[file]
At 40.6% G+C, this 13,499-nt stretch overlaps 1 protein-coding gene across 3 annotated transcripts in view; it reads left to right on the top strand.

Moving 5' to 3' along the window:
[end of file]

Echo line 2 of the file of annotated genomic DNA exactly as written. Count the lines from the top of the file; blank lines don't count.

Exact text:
Moving 5' to 3' along the window: